Do you question your life directions? What motivates you to get up every morning? Japanese culture for years had shown us a way to achieve such answers and live a longer and happier life.
All thanks to the concept of Ikigai, therefore in this summary of "Ikigai" by author Ken Mogi, we will help you understand and find your Ikigai, giving light to the meaning of your life.
So let's do like Monty Python and search for the meaning of life! Are you curious? So come with us!
"Ikigai: The secret Japanese way to live a happy and long life" by Ken Mogi, explains the concepts of the Ikigai philosophy, a Japanese origin word that describes the pleasures and senses of life.
Through 5 steps, the author will help you find your Ikigai, showing how it is rooted in Japanese culture, and give lessons that will change your life. All of this through an easy reading, making the absorption of knowledge easier.
Ken Mogi is a neuroscientist, writer, and researcher. Holder of a degree in Science and Law and Ph. D. by Tokyo University, he has published more than 50 books and articles on neuroscience and cognition.
His books address a variety of subjects and are successful with nearly 1 million copies sold. Currently, he's a researcher at Sony Computer Science Laboratories and visiting professor at Tokyo University of Technology.
"Ikigai" is for all of those people who want to live longer, healthier, and be more accomplished in life, by providing for us help in finding the purpose of life. Also, it's suitable for all of those who want to find out about the rich Japanese culture.
Ikigai is a direct manner, we've separated some of the main points of this philosophy.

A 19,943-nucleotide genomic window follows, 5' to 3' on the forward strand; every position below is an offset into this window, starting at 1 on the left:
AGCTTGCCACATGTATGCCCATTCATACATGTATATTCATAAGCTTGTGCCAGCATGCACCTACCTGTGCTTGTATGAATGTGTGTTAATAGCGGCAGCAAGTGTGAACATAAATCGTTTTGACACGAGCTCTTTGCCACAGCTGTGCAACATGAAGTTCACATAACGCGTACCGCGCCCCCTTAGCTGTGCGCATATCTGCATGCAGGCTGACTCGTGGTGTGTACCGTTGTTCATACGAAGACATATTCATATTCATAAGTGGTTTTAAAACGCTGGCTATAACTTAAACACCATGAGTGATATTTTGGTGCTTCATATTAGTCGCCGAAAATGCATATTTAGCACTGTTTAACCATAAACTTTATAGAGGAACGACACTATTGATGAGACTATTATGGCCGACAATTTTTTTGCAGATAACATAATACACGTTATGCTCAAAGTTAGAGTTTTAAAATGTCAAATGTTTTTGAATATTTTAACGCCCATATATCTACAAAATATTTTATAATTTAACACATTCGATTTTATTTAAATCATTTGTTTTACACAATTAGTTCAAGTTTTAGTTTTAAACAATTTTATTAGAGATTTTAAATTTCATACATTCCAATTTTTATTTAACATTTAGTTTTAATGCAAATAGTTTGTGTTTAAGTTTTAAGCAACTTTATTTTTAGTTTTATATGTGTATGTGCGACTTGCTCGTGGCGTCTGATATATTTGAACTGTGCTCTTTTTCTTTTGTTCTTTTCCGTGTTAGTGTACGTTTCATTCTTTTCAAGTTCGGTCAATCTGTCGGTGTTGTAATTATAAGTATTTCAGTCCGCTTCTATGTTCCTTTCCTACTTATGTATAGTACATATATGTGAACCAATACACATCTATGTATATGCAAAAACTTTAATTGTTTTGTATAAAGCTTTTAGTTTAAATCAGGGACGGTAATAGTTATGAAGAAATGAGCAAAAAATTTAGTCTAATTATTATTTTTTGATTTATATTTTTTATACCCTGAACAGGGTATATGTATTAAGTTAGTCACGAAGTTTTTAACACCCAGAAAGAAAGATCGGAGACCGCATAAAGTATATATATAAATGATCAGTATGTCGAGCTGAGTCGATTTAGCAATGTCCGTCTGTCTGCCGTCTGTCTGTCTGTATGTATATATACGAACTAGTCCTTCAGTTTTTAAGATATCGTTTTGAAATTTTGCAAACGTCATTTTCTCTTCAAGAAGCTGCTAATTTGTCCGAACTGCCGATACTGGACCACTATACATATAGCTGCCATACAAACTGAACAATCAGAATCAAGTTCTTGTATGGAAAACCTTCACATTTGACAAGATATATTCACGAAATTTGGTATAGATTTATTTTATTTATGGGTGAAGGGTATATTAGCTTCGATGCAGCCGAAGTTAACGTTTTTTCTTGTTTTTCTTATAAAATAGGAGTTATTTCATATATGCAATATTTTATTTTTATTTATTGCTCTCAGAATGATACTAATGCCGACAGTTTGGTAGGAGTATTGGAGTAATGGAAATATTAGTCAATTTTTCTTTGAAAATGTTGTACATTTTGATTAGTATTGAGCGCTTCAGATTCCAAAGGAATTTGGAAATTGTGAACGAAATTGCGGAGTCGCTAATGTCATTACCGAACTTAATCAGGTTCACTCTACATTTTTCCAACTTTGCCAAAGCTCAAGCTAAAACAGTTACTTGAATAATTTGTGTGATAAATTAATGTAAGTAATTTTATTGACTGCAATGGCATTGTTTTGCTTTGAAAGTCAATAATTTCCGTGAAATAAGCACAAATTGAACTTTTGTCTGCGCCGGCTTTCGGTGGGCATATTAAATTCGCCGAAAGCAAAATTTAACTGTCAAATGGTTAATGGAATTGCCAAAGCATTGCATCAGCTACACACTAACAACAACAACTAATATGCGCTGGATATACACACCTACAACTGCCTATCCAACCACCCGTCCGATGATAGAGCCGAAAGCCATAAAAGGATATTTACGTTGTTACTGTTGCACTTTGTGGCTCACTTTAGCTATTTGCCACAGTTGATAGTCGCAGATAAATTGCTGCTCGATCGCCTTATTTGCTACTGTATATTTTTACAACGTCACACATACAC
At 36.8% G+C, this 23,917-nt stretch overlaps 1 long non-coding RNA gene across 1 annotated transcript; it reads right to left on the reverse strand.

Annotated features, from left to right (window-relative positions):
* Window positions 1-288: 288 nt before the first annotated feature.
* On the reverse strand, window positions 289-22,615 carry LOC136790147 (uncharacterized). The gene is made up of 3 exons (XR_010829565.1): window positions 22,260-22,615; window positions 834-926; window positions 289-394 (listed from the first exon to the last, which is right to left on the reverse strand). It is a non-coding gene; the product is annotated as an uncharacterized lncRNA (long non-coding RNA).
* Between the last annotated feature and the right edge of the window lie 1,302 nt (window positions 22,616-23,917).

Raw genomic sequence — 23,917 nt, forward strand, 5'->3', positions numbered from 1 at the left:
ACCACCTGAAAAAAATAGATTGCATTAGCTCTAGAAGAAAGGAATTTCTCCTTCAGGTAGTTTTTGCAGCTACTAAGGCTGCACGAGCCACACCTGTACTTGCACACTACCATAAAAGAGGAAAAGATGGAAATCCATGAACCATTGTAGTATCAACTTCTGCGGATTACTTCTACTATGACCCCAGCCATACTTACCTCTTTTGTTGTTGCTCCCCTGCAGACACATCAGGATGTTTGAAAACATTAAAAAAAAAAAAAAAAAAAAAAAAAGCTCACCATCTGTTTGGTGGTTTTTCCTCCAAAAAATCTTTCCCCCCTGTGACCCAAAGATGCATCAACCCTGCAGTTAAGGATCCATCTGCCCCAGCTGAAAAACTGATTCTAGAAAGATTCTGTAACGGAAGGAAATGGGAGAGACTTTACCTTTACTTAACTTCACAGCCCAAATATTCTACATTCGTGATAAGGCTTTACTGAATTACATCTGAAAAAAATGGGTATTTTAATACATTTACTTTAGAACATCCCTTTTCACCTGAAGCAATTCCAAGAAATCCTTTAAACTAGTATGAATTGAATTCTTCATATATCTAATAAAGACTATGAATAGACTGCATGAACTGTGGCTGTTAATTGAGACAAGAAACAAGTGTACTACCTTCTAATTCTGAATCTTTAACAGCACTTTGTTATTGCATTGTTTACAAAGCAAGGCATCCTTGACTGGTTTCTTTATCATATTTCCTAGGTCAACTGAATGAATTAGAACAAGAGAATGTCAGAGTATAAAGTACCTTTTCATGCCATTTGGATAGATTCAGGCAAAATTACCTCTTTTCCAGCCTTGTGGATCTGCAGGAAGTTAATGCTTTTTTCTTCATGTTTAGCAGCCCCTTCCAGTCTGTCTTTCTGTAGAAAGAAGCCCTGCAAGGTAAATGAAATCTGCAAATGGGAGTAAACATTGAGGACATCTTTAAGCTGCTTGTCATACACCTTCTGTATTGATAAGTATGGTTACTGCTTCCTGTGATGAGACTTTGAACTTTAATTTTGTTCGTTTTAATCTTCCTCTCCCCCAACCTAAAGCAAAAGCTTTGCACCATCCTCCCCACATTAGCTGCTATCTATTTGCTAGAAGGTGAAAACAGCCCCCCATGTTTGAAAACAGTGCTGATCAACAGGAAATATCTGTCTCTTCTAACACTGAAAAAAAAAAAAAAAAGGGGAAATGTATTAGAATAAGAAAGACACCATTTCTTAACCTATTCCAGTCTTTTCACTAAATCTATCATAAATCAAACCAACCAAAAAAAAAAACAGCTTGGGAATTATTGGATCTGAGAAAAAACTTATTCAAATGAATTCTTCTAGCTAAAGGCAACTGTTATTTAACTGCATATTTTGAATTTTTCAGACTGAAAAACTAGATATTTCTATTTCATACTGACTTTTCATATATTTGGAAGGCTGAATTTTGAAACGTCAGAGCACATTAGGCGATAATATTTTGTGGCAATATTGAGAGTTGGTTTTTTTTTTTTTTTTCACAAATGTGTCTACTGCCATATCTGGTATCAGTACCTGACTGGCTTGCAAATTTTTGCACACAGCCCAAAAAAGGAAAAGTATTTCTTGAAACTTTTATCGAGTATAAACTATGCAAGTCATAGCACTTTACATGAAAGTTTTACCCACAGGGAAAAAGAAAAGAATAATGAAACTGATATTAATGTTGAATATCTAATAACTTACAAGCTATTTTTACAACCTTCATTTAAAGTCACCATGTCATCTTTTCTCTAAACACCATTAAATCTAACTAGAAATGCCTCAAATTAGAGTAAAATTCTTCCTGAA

Interesting, isn't it? Then it's time to learn! Come on!
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From a Japanese origin, the word Ikigai = "iki" (live) + "gai" (reason) d escribes the pleasures and senses of life. It's what makes you get up every day in the morning and gives meaning to your life.
Everyone has an Ikigai, you just have to find it. Author Ken Mogi defines 5 pillars for this:
Japan is known for offering high-quality assets and services. The Japanese start the job "starting small" and go through each step until they reach their best shape, dedicating time, and effort.
The culture of being proud of what you make, always creating the best is very strong and valued in Japan, and it's called Kodawari.
When we talk about "freeing ourselves", we can relate to two aspects: sensory beauty, flow, and creativity.
There is a lot of sound symbolism in Japanese culture, they are able to "break free" in the sense of opening up to the sensory universe.
The Japanese pay close attention to details. Mogi says that they value the work of craftsmen, for example, by recognizing the time and effort devoted to the construction of the piece.
Besides that, paying attention to the variety of sensory experience is key to enhancing your work, whether it's craft or high-tech manufacturing.
To Ken Mogi, "flow" is when people are so into an activity that nothing else seems to matter anymore. When you are in the "flow" state, you are more concerned with working on what gives you pleasure than on what gives you money.
He quotes as an example of the manga's producers. It is a profession that is well paid and difficult, but it grows more and more because whoever produces them does that because it has a greater purpose.
Thereby, he says that you must "break free" from the ego. When you reach the state of flow, you start not to worry about the need of being recognized for your work and your effort or any type of reward. But you start to worry about the satisfaction of your goals and your well-being.